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Guide to Financial Literacy for the Newly Widowed

When the email arrived on an early Saturday morning from a client of more than 20 years, my heart sank. Her husband who recently entered hospice care had passed away that morning. Even though I’ve walked this path with many clients, it is still heartbreaking each time. There is so much that the surviving spouse must cope with, and those first few weeks and months can be overwhelming, especially regarding developing a new sense of financial literacy.

Fortunately, support groups, books, and other resources for the newly widowed are available. While books are helpful, the surviving spouse often doesn’t have the time or energy to read them. Meeting with a CERTIFIED FINANCIAL PLANNER™ professional can help the surviving spouse and family navigate through the to-do list in those weeks and months ahead. Several clients have asked for something in a checklist form, and here is what I have assembled over the years:

Prior to Death:

  • Discuss post-mortem wishes.
  • Gather all estate planning documents (e.g.., will, health care proxy, power of attorney) and use sticky notes to highlight topics or items that you have questions about.
  • Check beneficiary designations.
  • Understand your current cash flow situation — do you have an adequate cash reserve?
  • Take stock of all your accounts — how they are titled and what are the current balances?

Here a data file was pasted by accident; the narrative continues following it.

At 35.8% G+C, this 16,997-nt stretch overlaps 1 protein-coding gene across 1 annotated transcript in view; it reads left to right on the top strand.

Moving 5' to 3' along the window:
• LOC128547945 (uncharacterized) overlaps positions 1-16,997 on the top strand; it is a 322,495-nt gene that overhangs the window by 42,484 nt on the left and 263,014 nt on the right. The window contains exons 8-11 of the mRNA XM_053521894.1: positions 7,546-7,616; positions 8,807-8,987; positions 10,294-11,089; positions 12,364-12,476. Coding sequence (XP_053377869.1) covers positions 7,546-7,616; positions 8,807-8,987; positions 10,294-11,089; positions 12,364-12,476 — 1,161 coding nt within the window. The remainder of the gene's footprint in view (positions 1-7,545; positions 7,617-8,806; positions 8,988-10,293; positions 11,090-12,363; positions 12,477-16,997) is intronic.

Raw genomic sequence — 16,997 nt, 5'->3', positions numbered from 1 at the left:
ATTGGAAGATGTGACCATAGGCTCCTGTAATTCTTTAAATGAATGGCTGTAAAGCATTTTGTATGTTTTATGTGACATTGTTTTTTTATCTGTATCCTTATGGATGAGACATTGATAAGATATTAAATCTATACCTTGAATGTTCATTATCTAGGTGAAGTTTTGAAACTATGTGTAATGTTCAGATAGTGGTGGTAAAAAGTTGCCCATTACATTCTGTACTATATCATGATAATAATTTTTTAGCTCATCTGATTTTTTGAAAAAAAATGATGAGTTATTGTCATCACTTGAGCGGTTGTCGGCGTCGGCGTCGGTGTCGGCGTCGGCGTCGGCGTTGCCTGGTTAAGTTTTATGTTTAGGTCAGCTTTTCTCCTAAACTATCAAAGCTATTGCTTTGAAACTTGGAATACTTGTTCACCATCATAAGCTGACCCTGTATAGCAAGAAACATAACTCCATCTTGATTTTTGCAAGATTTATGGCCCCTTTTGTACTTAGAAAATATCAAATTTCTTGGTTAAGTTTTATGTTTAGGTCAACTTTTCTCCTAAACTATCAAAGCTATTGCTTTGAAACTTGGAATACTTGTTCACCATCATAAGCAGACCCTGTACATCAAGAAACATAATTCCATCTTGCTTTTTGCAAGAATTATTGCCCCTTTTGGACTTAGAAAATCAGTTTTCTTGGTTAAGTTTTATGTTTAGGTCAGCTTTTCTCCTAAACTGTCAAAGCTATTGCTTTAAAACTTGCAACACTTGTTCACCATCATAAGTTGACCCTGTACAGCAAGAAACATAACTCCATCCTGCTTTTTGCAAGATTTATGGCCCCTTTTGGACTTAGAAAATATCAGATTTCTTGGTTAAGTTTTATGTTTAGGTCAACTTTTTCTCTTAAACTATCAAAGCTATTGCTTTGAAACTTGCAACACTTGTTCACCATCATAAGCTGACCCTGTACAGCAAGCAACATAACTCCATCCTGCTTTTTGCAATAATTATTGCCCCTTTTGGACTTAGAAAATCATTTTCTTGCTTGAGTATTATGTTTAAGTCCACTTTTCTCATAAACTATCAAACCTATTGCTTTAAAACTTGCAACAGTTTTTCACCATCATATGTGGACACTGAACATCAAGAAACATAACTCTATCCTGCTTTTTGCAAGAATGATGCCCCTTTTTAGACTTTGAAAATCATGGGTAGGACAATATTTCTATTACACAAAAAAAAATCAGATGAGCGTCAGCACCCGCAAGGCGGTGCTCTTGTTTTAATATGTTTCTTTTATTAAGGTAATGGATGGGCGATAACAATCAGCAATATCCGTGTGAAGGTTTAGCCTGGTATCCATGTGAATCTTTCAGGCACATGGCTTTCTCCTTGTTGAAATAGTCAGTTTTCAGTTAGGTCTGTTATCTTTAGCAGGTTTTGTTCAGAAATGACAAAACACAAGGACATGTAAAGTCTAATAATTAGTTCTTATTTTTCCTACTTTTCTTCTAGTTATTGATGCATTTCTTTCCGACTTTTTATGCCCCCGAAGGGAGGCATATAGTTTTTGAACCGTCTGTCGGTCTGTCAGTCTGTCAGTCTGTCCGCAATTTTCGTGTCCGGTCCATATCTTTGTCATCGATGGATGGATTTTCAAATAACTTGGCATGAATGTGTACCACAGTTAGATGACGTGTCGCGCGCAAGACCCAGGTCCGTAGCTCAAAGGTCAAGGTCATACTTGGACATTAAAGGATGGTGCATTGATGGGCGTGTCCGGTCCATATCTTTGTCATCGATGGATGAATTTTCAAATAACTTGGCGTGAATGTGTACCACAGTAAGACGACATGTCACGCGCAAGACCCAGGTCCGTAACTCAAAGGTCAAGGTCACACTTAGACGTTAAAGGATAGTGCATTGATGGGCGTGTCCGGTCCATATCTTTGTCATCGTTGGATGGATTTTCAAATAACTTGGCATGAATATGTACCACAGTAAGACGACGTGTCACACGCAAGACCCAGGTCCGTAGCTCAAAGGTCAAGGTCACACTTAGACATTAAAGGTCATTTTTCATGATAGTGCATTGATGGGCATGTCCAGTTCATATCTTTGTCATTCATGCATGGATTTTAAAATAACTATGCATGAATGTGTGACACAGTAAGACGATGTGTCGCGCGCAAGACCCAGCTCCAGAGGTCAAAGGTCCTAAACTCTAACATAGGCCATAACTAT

• Meet with your financial planner, CPA, and estate planning attorney.

Immediately After Death:

  • Inform friends and family members.
  • Contact funeral home to plan services and write the obituary.
  • For veterans or public servants, contact the appropriate agency/administration as ceremonial items may be available for the service.
  • Arrange for the care of any pets.
  • Obtain 15-20 copies of the death certificate.
  • Inform your financial planner, CPA, and estate planning attorney.
  • Save all receipts related to the burial as some expenses may be reimbursed by the estate.
  • · For COVID-19 related deaths, contact FEMA, which has a generous reimbursement program.

Within a Few Weeks:

  • Contact insurance providers and request necessary claim forms.
  • Ensure that your health insurance will continue.
  • If applicable, contact the decedent’s employer and inquire about any benefits.
  • Contact the Social Security Administration to inquire about benefits eligibility.
  • Meet with the attorney to discuss probate and/or the estate settlement process.
  • Verify that you have credit cards issued in your name, as any cards not issued in your name will be cancelled.
  • Meet with an accountant about filing a final tax return.
  • Meet with a financial planner to discuss which assets may need to be retitled.
  • Contact the financial institutions where the decedent had accounts and ask for a date of death value.

Within Two Months:

  • Update estate documents.
  • Update beneficiary designations.
  • Distribute decedent’s personal effects.

There is obviously a lot that needs to be done, but it is important that you refrain from making any life-changing decisions in the year following a death. You are still navigating the grief process, and you may not have a clear picture of how you want to move forward.

One other item that you may find helpful: Start taking notes of what you do every day. If you called the insurance agent one day, be sure to note when you called, who you spoke with and what you talked about. If you cancelled a credit card, note that as well, and so on. As you progress through the grieving process, you may occasionally find yourself in a fog and it helps to have a record of what you have done and why.

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Topics
Estate Planning Entering Midlife